Friday, February 18, 2011
I must confess that I know almost nothing about this artist. He was a native of New York trained under the Leon Bonnat in Paris, and was a prolific painter of public murals in courthouses (a number of them in New Jersey) and state capitols throughout the USA. He seems to have collaborated frequently with better known members of the American Renaissance movement like Kenyon Cox, Cass Gilbert, and Daniel Chester French. He seems to be largely forgotten. His work may be having something of a comeback as so many public buildings from his era are being restored. As the accumulated grime and neglect come off his paintings, people can see again how striking and how beautifully colored they are.
from a series of paintings of attributes of Justice in the Essex County Courthouse in Newark, NJ.
another one of the recently restored Essex County Courthouse murals.
Knowledge, from the Essex County Courthouse, fully restored.
A detail of Knowledge from before the restoration. Under the damage is some beautiful work.
Blashfield's paintings in the dome of the Library of Congress in Washington. In the lantern in the center is an allegorical figure who is supposed to stand for "Human Understanding." On the ring below are what the late 19th century regarded as the foundational cultures of American civilization, personified by winged spirits with cultural attributes.
A detail of Blashfield's allegory in the dome of the Library of Congress. Each foundational culture is also identified with a particular art or science in which it supposedly excelled. Those are named in the pale blue scrolls near the outer rim. The sense of color unity, the light over-all blue and gold tonality of these pictures is really beautiful, and now fully apparent after a recent cleaning.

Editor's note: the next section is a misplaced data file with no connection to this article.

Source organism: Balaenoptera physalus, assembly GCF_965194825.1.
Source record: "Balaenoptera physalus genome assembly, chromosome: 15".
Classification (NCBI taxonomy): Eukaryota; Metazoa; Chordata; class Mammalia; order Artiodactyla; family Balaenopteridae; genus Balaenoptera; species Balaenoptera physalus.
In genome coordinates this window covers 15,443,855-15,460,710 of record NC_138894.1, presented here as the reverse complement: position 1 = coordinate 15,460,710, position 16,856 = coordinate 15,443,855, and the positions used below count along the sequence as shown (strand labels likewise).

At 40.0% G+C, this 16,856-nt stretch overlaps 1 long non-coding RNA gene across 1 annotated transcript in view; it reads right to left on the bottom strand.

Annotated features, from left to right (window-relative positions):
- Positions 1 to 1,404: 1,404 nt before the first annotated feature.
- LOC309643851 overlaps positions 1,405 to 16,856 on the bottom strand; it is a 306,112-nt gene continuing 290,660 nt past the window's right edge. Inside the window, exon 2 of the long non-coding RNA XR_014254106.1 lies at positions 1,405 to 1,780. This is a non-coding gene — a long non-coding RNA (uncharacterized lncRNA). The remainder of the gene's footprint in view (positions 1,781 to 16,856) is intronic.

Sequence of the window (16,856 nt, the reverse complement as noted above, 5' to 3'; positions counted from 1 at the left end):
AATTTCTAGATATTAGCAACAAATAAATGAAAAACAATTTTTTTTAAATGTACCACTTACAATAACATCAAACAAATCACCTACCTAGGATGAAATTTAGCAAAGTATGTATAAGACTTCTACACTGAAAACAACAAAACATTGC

Blashfield designed the mosaics in St. Matthew's Cathedral in Washington. Poor old St. Matthews! the forgotten Catholic monument in DC. Blashfield's mosaics here are (in my opinion) light years superior, and a lot less scary, than the mosaics in the much more famous National Shrine of the Immaculate Conception.
Evangeline Wilbour Blashfield, the artist's wife, in an easel painting from 1889, the only one of these paintings for which I could find a date.
Blashfield painted classical allegory at the very moment when such allegory was about to perish, perhaps forever. The American Renaissance, of which Blashfield was a part, was a last gasp of public classicism before events in history would sweep the very idea of public classicism away. For decades, their buildings, sculptures, and paintings were left neglected, considered outmoded and discredited by modern criticism. A lot of what those artists made was destroyed.
And now on the far side of 20th century modernism, these things speak to us again, engaging our sense of imaginative participation in a way that 20th century modern art and design never cared about doing. Blashfield was in no way a great artist, but he did not deserve the obscurity into which he has fallen.
Posted by Counterlight at Friday, February 18, 2011